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A long-time contributor to SeriouslySmoked. Jim has had a lifelong relationship with the art of grilling, passed on from his father and grandfather to him.
A long-time contributor to SeriouslySmoked. Jim has had a lifelong relationship with the art of grilling,
passed on from his father and grandfather to him.
Outdoor grilling using a wood pellet burning stove provides an indirect cooking experience that is ideal for preparing larger meat slices. The smoke from the pellets infuses your foods with delicious aromas that add extra flavors to your meal. You can even purchase a variety of wood pellet flavors to use with different meats.
However, it’s crucial to determine if your wood pellets are safe to use with your grill without causing an unacceptable health risk. Even the most committed outdoor grilling enthusiast would admit there is some risk when burning fuel and producing smoke, but when you’re infusing your food, you want to ensure there are no harmful chemicals in your wood pellets. Here’s what you need to know about cooking with wood pellets.
1. What are Wood Pellets?
Wood pellets designed for use in a stove are for heating only, and you should never use them for cooking. Pellets used for heating your home or cabin may contain a variety of filler materials that could cause harm if you consume food that has been in contact with chemical-laced smoke.
However, you can purchase food-grade wood pellets that contain only natural wood. Although there may be a mix of woods, they are all-natural and do not contain chemicals. These pellet types are suitable for cooking, whereas heating pellets are not. Rather than using chemical bonding agents which could be toxic, food-grade wood pellet manufacturers gather wood materials left over from other processes.
Wood pellets are typically composed of sawdust, wood chips, sticks, and lumber mill scrap. Manufacturers use a hammer mill to ensure the materials are approximately the same size. They then expose the sawdust to high pressure to bind the pieces together. After being in an oven at a temperature of approximately 225°F, the wood pellets are soft. A controlled cooling process allows the wood pellets to harden.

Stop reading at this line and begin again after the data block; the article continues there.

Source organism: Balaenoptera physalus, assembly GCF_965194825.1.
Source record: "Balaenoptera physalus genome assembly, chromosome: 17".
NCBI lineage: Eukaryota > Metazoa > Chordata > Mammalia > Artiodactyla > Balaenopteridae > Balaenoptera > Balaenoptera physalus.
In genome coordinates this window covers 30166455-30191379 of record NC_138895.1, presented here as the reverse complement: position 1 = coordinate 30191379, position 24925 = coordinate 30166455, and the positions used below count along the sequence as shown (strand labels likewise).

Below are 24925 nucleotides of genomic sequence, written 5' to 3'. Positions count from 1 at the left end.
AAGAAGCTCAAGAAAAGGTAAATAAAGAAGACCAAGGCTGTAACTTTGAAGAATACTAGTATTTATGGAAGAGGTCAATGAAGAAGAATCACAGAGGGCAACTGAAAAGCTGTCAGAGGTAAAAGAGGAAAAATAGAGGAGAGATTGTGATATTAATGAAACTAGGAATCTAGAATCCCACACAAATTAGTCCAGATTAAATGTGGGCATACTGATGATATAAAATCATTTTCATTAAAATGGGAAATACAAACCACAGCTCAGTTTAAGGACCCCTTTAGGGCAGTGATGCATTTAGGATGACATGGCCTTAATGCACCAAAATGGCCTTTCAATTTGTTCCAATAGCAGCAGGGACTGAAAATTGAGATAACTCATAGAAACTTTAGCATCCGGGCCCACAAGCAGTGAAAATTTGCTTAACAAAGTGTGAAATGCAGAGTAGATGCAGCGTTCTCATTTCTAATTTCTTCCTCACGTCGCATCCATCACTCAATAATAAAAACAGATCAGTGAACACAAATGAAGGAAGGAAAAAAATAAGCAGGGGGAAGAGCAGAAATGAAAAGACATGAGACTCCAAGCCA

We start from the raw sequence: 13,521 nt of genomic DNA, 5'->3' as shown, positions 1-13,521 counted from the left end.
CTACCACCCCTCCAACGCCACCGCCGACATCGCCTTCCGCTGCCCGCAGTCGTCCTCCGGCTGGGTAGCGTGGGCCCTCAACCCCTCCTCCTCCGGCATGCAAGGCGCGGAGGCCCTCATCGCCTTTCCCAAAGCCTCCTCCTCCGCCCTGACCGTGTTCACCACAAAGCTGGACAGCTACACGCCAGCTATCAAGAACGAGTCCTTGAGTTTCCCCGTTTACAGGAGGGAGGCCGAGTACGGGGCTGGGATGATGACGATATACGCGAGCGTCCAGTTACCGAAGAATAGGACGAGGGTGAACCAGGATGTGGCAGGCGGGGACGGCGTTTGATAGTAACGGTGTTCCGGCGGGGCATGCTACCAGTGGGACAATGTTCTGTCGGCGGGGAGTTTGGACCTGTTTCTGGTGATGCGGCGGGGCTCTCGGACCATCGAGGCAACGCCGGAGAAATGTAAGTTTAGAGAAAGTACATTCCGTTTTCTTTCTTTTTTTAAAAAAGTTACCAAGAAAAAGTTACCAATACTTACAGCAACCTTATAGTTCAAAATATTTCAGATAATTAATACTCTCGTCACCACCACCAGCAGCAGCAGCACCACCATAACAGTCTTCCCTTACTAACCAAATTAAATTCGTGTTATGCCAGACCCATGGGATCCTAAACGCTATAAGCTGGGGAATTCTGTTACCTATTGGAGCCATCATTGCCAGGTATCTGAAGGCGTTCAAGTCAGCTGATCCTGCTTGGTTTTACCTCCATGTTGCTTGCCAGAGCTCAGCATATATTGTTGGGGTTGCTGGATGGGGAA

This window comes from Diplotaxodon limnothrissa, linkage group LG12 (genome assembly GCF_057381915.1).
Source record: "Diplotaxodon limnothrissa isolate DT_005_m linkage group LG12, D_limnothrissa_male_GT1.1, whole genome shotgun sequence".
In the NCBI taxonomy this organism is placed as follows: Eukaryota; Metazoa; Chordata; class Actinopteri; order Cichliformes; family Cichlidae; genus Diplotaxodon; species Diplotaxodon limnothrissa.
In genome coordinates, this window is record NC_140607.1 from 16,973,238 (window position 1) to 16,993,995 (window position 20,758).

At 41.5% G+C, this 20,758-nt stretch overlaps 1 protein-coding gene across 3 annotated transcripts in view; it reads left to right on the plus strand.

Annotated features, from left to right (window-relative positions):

At no point in the process does the manufacturer require chemicals to create their product. Pressure, heat, and cooling do not add contaminants to wood pellets so they are free from toxic pollutants.
2. What is a Filler Material?
Filler is a vague word that could mean a lot of things. Toxic chemicals could be a filler and may be present in pellets that are for heating. However, if you’re wondering are wood pellets toxic and contain unsafe fillers, you’ll be glad to know for food-grade wood pellets, the answer is no. Wood pellet filler is a type of hardwood, and it is usually oak.
Oak wood evens the burn rate throughout the pellets, preventing them from burning too fast or inconsistently. Oak does not affect your wood pellets’ flavor, ensuring you get the full tastes of apple, cherry, hickory, or whichever pellet flavor you choose.
3. What Toxins are Present During Cooking?
It’s easier to determine if wood pellets are toxic when you know what harmful substances are present during cooking. These toxins occur in different ways depending on your cooking style.
Potential Toxins During Grilling
Smoke is not the primary concern when grilling meat; it’s the protein and fat content you should keep an eye on. Heterocyclic amines (HCAs) and polycyclic aromatic hydrocarbons (PAHs) form when you grill meat containing muscle and fat over high heat. Researchers link these chemicals to a potential cause of cancer. The most significant risk is when fat drips into the flames, causing flare ups and smoke.
This factor is why the oak filler material in wood pellets is crucial. By promoting a more consistent grilling experience, the oak filler reduces the risk of flare ups. Maintaining an even heat is one of the best ways to avoid flames charring your meat, meaning your food tastes better and is less risky for your health.
Potential Toxins from Smoking
There is no risk of charring meat or experiencing flare ups when smoking your meals. However, while HCAs are generally not an issue when smoking, PAHs can still contact your food through the smoke. When asking are wood pellets toxic, it can be more important to focus on the smoke that generates from the fat in and protein in the meat.
The amount of PAHs entering your food is likely to be relatively small and not something that should be of concern. Most wood pellet grills also have an effective convection system to diffuse excess smoke.
4. Should I use Wood Pellets?
We have options to what type of wood to smoke with. Cooking with wood chips is the most natural method for smoking, but I hope that I’ve made it clear that wood pellets would also be a great option.
Are wood pellets toxic is a perfectly reasonable question to ask before preparing your food using this product. The short answer is that they are no more harmful than any other fuel source. There is always a risk when cooking using smoke, but it is small, and outdoor cooking enthusiasts are happy the benefits outweigh the drawbacks.
The most important factor is to buy your wood pellets from a reputable supplier. These manufacturers don’t cut corners and provide wood pellets with natural fillers for excellent results.